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Storm brings freezing rain and snow to millions of Americans


For millions of Americans today, the national news is right outside their windows, and for some, it's even inside the house. A winter storm hit much of the country's midsection, and we're told that more than 250,000 households lost power, from Texas up to Maine. Earlier, we reached Christopher Blank, news director of WKNO, in one of the hardest-hit spots of the country Memphis, Tenn.

CHRISTOPHER BLANK, BYLINE: I am one of the 135,000 people to lose power, yes.

INSKEEP: In the Memphis area - so I mean, like, is it cold where you are? Do you have heat at least?

BLANK: Well, it's warm here at the radio station.

INSKEEP: (Laughter).

BLANK: I will say that it's colder elsewhere.

INSKEEP: Well, that's good to know. The equipment inside a radio station does tend to heat things up - all the big production boards and so forth. So what caused such a major outage?

BLANK: Well, the short answer is trees. This is a city of trees. And yesterday afternoon, they became encased in ice, and then some wind came. And at one point, my neighbors and I were just standing outside watching massive limbs crash down one after another. And as a homeowner surrounded by 100-year-old oak trees, I can honestly say that I have never been more afraid of them.

INSKEEP: I imagine so, as you're watching that happen. What do you think made the effect of this storm worse than people might have anticipated?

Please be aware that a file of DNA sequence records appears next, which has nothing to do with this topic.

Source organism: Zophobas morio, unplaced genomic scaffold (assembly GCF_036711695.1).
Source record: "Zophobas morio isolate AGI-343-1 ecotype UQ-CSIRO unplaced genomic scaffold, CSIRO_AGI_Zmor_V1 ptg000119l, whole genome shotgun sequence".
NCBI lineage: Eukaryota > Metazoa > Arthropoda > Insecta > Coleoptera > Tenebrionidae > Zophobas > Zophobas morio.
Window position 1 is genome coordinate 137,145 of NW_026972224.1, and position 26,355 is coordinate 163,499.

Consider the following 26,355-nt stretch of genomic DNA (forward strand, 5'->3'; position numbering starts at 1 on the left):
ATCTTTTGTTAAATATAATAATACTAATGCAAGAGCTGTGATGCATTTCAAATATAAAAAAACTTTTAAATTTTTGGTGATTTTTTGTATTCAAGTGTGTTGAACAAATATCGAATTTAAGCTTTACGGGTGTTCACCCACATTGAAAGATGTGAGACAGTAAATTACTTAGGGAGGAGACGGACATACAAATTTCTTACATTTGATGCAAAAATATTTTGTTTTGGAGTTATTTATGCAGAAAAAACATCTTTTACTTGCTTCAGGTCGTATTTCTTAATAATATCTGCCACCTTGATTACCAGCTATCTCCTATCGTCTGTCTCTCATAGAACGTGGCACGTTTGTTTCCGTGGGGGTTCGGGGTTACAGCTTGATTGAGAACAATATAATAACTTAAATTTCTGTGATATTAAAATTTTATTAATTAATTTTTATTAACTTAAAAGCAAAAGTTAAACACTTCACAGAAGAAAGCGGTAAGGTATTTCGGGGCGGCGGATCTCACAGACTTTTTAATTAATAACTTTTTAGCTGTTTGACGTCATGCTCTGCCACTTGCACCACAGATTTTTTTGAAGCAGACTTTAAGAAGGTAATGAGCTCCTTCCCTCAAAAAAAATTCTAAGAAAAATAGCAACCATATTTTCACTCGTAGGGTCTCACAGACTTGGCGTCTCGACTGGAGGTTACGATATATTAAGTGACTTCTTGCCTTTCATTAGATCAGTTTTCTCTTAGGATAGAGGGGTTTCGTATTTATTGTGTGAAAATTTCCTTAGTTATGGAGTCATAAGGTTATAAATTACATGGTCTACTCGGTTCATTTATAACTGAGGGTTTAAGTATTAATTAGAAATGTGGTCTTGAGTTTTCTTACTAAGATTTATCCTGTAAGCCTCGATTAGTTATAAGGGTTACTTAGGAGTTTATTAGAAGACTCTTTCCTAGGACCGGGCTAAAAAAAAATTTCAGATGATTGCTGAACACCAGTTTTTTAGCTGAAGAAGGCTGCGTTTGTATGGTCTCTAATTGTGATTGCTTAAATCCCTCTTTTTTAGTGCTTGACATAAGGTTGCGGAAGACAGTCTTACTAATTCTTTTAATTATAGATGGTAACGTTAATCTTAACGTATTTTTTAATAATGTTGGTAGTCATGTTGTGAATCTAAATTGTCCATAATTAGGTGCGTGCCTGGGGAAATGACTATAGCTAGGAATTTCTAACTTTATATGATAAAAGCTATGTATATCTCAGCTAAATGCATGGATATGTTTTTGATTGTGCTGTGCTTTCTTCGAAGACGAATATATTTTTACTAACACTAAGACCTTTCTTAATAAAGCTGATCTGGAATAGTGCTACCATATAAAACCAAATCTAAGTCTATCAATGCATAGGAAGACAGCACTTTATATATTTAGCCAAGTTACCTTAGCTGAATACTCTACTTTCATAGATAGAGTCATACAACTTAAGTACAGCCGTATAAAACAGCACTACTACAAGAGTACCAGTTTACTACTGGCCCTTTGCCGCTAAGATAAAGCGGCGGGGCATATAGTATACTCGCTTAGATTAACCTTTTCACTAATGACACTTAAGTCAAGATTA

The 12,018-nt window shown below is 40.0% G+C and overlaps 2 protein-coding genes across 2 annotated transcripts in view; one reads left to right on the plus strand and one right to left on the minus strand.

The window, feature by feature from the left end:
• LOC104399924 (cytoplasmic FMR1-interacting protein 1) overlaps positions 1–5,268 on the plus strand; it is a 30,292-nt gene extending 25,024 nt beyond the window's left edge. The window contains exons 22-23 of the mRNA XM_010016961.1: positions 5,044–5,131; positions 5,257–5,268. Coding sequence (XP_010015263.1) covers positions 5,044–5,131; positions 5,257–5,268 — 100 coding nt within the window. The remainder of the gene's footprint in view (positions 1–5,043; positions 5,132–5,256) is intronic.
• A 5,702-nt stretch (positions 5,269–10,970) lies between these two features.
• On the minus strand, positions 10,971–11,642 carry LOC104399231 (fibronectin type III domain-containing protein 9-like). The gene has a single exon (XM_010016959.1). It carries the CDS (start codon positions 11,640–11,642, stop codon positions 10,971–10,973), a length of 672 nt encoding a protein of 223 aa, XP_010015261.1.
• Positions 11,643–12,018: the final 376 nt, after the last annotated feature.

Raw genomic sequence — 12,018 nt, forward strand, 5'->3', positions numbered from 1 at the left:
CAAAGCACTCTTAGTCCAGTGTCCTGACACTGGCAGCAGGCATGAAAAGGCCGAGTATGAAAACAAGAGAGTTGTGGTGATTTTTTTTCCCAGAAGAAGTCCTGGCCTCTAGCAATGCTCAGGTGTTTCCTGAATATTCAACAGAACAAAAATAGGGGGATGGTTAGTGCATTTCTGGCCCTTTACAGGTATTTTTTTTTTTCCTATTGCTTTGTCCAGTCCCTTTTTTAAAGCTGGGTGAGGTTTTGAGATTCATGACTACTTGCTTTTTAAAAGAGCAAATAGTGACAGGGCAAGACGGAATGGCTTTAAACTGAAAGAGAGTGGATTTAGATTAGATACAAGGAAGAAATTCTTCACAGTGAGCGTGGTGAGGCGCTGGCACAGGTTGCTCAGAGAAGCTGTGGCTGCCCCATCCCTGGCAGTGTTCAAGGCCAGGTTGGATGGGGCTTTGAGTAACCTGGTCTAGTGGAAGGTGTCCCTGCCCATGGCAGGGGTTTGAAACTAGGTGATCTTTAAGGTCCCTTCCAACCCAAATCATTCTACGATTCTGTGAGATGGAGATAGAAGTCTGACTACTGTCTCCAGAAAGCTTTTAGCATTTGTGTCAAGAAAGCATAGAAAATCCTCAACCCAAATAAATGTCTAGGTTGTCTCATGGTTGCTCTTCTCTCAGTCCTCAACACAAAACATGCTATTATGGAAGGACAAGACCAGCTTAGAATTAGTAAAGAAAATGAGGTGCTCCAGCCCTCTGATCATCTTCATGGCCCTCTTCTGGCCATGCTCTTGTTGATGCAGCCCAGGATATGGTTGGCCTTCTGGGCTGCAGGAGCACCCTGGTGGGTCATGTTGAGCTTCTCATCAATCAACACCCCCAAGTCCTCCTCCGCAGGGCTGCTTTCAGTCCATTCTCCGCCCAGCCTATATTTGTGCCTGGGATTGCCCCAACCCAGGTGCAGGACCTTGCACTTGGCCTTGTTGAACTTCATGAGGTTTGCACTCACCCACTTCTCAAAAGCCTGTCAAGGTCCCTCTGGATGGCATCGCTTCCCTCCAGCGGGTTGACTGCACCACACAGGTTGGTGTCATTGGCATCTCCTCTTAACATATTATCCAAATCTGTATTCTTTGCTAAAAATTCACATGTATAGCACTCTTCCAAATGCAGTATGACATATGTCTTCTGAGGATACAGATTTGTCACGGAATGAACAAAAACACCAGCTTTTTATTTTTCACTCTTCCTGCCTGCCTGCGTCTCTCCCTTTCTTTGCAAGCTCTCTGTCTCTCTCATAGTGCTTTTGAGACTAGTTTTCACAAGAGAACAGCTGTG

BLANK: Well, you know, we call ourselves the Mid-South here. You would think that a Midwestern city would be used to something like this. But when ice happens here, we kind of act like it's not supposed to. You may remember that last year's big winter storm caused some major power outages in Texas, but that wasn't the problem here. Here, we didn't have water. And that's because the city's pumping stations froze up, and miles of pipelines burst. And it took more than a week to get fresh drinking water. This year we have water, but no power. So cold weather is basically our kryptonite.

INSKEEP: Does this - as people observe this - suggest a lack of preparation by the utilities?

BLANK: Well, you know, because it only snows or freezes a few times a year around here, normally, things just shut down for a day or two. But two years in a row now - people are starting to wonder if this could be the new normal with climate change. But also, I have to say that there is this user side of public services, especially here in the South. Nobody expects frozen bridges. But because of that, we had a 16-car pileup on one end of town, and on the other, a tractor trailer jackknifed and shut down one of the Mississippi River bridges for a few hours. So it's a big mess.

INSKEEP: So you're camping at the radio station until your power comes back on. Other people are doing whatever they can. How long are the outages expected to last?

BLANK: Well, our public utility, Memphis Light, Gas and Water, warned us yesterday afternoon that this was not going to be a quick fix. There are 50 crews working 16-hour shifts. It could take through Sunday to get the power back. And in the meantime, schools and colleges are closed. A number of flights have been canceled. And even FedEx, which is headquartered here, said that some packages could be delayed.

INSKEEP: Christopher, thanks for the update, and hope you're able to stay warm.

BLANK: Thank you, Steve.

INSKEEP: Christopher Blank is the news director and a temporary resident of WKNO in Memphis, Tenn. Transcript provided by NPR, Copyright NPR.

Christopher Bank
Steve Inskeep is a host of NPR's Morning Edition, as well as NPR's morning news podcast Up First.